This crew basically stalled their airplane maneuvering for a runway that was not laid out ideally but certainly should not have been a problem. They were lucky the cockpit broke off from the rest of the airplane and to have survived. But why did they stall the airplane in the first place?

— James Albright





Ground Track,
from NTSB Report, Figure 1.

The best clue comes from page 40 of the NTSB accident report: The captain had been awake 23.5 hours of the previous 28.5, the first officer had been awake 19 hours of the previous 25, and the flight engineer had been awake 21 hours of the previous 27. They had been on duty 18 hours at the time of the accident.

One has too conclude the crew was too tired to safely fly. For more on this subject, see Fatigue.

1 — Accident report

2 — Narrative

3 — Analysis

4 — Cause

5 — Postscript



Accident report

  • Date: 18 August 1993
  • Time: 16:55
  • Type: McDonnell Douglas DC-8-61
  • Operator: American International Airways (aka Connie Kalitta Services)
  • Registration: N814CK
  • Fatalities: 0 of 3 crew
  • Aircraft Fate: Destroyed
  • Phase: Approach
  • Airports: (Departure) Norfolk NAS Chambers, VA (NGU/KNGU), United States of America; (Destination) Guantanamo NAS (NBW/MUGM), Cuba



On August 18, 1993, at 1656 eastern daylight time (EDT), a Douglas DC-8-61 freighter, N814CK, registered to American International Airways (AIA), Inc., d/b/a Connie Kalitta Services, Inc., and operating as AIA flight 808, collided with level terrain approximately 1/4 mile from the approach end of runway 10, after the captain lost control of the airplane while approaching the Leeward Point Airfield at the U.S. Naval Air Station (NAS), Guantanamo Bay, Cuba. The airplane was destroyed by impact forces and a post accident fire, and the three flight crewmembers sustained serious injuries. Visual meteorological conditions prevailed, and an instrument flight rules (IFR) flight plan had been filed. The flight was conducted under 14 Code of Federal Regulations (CFR), Part 121, Supplemental Air Carriers, as an international, nonscheduled, military contract flight.

The captain and first officer had originated their 4-day sequence of flights in Atlanta, Georgia (ATL), at 2300 (start of duty day) on August 16. Flight 860, a DC-8-61, N814CK, had departed Atlanta at 0006, on August 17, destined for Ypsilanti, Michigan (YIP), after an intermediate stop in Charlotte, North Carolina (CLT). The flight arrived in Ypsilanti at 0408, whereby the flight engineer concluded his sequence and was replaced by the flight engineer involved in the accident.

The flight sequence continued with a change of airplane and the departure of flight 841, a DC-8-54, N802CK, from Ypsilanti to St. Louis, Missouri (STL), at 0746, and terminated at Dallas-Ft. Worth International Airport (DFW), Texas, whereby the flightcrew ended their duty day at 1200. The captain and first officer had been on duty for 13 hours, of which 5.6 hours was flight time; and the flight engineer had been on duty for 7 hours, of which 3 hours was flight time. The company provided a hotel room at the DFW Airport and the crew was relieved of flight duty for a rest period of 11 hours.

The flightcrew met in the hotel lobby in the evening hours of August 17, and arrived at the airport to begin their duty day at 2300. The scheduled flight sequence began with the departure of flight 840 from DFW at 2400, and proceeded to YIP, with an intermediate stop in STL. Flight 840 arrived at YIP at 0325 on August 18. The flightcrew changed airplanes to N814CK, and, after the "freight sort" had been completed, flight 861 departed YIP at 0620 for ATL. Upon arrival in Atlanta at 0752, the flightcrew was relieved of flight duty until their next scheduled sequence was to begin at 2300.

Shortly after 0800, the captain, domiciled in Atlanta, departed for his residence, while the first officer remained at the airport to visit with his family. The company provided the flight engineer with hotel accommodations for his scheduled rest period. The captain stated that he had telephoned his wife at their: home when he stopped en route at an automotive store and was told that the "company" needed him back at the airport immediately to fly an unexpected trip. The first officer and flight engineer were also notified by the company and rejoined the captain at the Atlanta airport.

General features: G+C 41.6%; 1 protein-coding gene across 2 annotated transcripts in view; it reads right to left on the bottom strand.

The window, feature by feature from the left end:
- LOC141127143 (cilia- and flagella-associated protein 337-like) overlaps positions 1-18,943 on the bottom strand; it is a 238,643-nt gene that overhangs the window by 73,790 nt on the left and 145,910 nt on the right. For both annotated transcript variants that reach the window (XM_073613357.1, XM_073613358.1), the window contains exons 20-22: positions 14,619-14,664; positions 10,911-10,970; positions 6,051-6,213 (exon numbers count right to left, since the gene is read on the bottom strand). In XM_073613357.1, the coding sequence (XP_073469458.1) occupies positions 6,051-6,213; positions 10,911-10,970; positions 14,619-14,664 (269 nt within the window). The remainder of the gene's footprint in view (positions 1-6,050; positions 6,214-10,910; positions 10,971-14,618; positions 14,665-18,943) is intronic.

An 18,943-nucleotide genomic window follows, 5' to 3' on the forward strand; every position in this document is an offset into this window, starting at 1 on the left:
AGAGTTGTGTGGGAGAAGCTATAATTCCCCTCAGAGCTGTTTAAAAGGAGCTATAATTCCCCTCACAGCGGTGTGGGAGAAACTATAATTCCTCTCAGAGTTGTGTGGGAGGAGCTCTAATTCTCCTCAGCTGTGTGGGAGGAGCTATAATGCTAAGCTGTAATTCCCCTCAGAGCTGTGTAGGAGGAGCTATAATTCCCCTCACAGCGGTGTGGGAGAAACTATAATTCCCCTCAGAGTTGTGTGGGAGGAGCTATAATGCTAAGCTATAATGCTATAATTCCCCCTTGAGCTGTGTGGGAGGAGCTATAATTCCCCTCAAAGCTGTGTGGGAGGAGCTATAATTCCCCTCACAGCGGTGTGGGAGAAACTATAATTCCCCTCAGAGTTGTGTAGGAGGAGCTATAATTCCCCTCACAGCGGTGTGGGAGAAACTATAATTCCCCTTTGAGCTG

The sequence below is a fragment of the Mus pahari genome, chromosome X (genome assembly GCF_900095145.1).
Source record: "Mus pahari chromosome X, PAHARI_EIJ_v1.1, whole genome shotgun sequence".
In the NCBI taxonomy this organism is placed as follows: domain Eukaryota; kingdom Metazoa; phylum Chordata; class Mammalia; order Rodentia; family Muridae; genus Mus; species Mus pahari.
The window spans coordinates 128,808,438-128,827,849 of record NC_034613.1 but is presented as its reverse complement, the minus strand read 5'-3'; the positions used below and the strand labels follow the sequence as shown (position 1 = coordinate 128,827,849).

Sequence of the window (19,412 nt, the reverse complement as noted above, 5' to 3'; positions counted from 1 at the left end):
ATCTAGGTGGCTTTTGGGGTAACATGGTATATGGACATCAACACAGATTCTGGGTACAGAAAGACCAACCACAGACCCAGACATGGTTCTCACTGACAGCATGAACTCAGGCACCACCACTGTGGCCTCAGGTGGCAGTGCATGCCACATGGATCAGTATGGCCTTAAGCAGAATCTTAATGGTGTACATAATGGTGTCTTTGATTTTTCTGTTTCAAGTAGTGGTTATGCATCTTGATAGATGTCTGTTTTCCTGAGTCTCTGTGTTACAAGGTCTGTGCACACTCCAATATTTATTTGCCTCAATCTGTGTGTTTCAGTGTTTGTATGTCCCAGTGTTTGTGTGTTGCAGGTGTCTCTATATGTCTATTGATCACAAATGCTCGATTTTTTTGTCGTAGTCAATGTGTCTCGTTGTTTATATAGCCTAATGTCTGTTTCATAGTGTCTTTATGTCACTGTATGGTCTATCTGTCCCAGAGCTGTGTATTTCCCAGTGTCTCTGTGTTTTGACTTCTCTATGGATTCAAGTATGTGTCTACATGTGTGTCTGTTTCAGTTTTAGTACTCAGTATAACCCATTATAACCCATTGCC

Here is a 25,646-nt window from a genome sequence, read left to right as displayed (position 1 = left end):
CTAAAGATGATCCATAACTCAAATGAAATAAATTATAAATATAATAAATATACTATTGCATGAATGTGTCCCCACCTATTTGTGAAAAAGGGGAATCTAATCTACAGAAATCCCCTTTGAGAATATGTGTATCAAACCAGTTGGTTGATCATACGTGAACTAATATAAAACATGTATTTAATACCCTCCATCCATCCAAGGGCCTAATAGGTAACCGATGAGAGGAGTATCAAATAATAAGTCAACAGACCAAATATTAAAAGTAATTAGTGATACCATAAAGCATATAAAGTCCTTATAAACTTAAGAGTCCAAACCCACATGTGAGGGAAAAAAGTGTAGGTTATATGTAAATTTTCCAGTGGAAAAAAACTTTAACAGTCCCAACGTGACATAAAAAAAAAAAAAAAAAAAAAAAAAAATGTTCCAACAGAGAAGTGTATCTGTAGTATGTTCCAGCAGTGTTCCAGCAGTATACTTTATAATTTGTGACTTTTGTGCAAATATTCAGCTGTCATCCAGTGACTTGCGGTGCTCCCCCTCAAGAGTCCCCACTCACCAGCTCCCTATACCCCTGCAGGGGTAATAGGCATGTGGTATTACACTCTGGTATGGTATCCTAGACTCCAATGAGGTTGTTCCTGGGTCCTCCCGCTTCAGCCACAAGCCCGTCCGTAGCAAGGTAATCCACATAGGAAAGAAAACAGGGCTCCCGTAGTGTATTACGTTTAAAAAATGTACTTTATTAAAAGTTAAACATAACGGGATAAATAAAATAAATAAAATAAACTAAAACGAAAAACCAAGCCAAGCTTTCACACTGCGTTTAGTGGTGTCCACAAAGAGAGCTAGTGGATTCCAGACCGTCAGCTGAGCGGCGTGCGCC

According to the chief crew scheduler for AIA, the original airplane and flightcrew, N808CK, which was to operate as flight 808, from Miami, Florida, to the Naval Air Station, Norfolk, Virginia, and onto Guantanamo Bay, had been canceled due to mechanical problems. The accident crew was reassigned to fly N814CK to Norfolk, load freight, deliver the freight to Guantanamo, and then ferry the empty airplane back. to Atlanta. According to the crew scheduler, during his testimony at the Safety Board's public hearing on this accident, the revised flight assignment would have resulted in an accumulated flight time of 12 hours, and would have been accomplished within the company's "24-hour crew duty day policy."

N814CK departed Atlanta at 1010 that same day and arrived at Norfolk at 1140. Upon arrival, the captain exchanged greetings with the freight handler and then proceeded to the station office to obtain a revised flight plan from the company flight follower.

Upon completion of the freight loading and the incidental duties associated with the dispatch of the airplane, the captain assumed the duties of the flying pilot while the first officer performed the radio communications. Flight 808 taxied from the cargo ramp at 1405 and departed Norfolk at 1413. The captain stated that the airplane had performed satisfactorily during the en route portion of the flight and that the arrival into the terminal area at Guantanamo Bay was uneventful.

According to information derived from the recorded air traffic control communications and the cockpit voice recorder {CVR), the first officer established radio contact with the Guantanamo radar controller at 1634:49, while the flight was descending out of 32,000 feet (flight level (FL) 320). Several radio transmissions were exchanged between the first officer and the controller during a 3-minute period. The controller radioed, "Connie 808 heavy, Guantanamo radar, maintain VFR [visual flight rules] one two miles off the Cuban coast; no reported traffic in the area; report East Point; Leeward Field landing runway one zero; wind, one eight zero at eight; altimeter is two niner niner seven." The first officer acknowledged the transmission and stated, " ... we'd like to land [runway] two eight." The controller responded and issued further landing instructions, which included a report of crossing the East Point fix. However, the flightcrew was confused about the identification and location of the East Point fix, and the first officer requested clarification. Flight 808 crossed the East Point fix at approximately 1638, while at FL220.